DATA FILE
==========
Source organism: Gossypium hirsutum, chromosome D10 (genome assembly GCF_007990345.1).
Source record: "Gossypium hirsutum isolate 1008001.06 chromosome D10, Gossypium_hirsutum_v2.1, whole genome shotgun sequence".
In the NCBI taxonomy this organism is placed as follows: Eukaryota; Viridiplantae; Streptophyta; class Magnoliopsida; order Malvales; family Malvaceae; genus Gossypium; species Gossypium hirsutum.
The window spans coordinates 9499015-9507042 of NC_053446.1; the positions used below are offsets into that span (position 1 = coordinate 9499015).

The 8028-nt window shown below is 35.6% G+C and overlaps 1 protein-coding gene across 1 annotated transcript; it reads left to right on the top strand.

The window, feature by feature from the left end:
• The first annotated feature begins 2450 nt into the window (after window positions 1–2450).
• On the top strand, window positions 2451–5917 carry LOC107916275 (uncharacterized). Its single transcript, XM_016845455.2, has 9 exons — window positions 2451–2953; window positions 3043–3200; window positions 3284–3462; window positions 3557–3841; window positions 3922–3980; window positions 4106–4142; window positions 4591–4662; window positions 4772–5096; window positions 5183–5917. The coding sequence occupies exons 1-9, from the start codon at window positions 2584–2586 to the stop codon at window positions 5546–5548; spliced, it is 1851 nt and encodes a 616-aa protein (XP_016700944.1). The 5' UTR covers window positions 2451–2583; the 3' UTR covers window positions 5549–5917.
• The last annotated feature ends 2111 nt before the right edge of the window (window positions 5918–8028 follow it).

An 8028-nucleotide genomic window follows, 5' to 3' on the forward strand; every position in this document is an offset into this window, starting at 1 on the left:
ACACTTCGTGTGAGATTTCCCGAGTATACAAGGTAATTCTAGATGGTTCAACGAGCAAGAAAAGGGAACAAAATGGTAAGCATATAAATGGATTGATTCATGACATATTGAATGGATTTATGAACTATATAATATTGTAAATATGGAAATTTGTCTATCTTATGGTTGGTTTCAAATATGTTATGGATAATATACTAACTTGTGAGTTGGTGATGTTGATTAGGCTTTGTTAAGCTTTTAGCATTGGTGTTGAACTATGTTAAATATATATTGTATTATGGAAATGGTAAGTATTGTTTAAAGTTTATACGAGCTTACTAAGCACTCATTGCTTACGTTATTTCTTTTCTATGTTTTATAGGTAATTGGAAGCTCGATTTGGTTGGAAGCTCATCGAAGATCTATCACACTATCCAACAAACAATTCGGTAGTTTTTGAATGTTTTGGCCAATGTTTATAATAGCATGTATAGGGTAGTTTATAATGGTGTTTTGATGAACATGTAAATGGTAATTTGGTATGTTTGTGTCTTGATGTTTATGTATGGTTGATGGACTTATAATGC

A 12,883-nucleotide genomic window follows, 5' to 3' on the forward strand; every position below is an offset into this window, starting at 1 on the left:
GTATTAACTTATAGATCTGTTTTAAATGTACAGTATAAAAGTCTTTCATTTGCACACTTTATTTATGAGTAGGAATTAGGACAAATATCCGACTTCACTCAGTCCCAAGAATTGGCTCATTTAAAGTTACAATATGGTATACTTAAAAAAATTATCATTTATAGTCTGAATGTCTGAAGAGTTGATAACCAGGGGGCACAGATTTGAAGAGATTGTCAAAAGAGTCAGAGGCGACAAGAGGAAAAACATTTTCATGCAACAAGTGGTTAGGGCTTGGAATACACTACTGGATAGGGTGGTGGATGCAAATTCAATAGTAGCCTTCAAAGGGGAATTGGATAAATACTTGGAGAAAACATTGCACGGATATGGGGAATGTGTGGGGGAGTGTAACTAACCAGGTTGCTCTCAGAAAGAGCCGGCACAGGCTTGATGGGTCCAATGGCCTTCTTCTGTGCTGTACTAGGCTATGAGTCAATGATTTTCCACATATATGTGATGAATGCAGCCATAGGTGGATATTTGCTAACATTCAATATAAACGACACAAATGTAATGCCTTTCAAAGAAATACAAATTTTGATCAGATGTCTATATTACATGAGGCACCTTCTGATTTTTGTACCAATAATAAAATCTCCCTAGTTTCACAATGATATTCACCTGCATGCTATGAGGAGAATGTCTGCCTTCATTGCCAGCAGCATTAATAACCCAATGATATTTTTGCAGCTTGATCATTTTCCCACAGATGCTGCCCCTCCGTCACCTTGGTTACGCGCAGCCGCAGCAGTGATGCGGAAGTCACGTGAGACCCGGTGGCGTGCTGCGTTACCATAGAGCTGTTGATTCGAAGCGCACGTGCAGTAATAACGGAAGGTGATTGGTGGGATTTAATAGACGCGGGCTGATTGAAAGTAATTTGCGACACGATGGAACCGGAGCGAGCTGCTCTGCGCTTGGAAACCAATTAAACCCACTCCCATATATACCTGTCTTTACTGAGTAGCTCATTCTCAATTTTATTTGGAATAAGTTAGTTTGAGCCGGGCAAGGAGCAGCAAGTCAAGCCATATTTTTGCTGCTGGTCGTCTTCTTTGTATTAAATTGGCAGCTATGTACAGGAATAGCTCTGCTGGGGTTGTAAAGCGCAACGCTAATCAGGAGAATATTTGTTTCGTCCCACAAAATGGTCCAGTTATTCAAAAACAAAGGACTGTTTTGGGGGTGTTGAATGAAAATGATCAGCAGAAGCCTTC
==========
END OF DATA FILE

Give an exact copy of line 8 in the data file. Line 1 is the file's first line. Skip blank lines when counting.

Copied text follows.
• On the top strand, window positions 2451–5917 carry LOC107916275 (uncharacterized). Its single transcript, XM_016845455.2, has 9 exons — window positions 2451–2953; window positions 3043–3200; window positions 3284–3462; window positions 3557–3841; window positions 3922–3980; window positions 4106–4142; window positions 4591–4662; window positions 4772–5096; window positions 5183–5917. The coding sequence occupies exons 1-9, from the start codon at window positions 2584–2586 to the stop codon at window positions 5546–5548; spliced, it is 1851 nt and encodes a 616-aa protein (XP_016700944.1). The 5' UTR covers window positions 2451–2583; the 3' UTR covers window positions 5549–5917.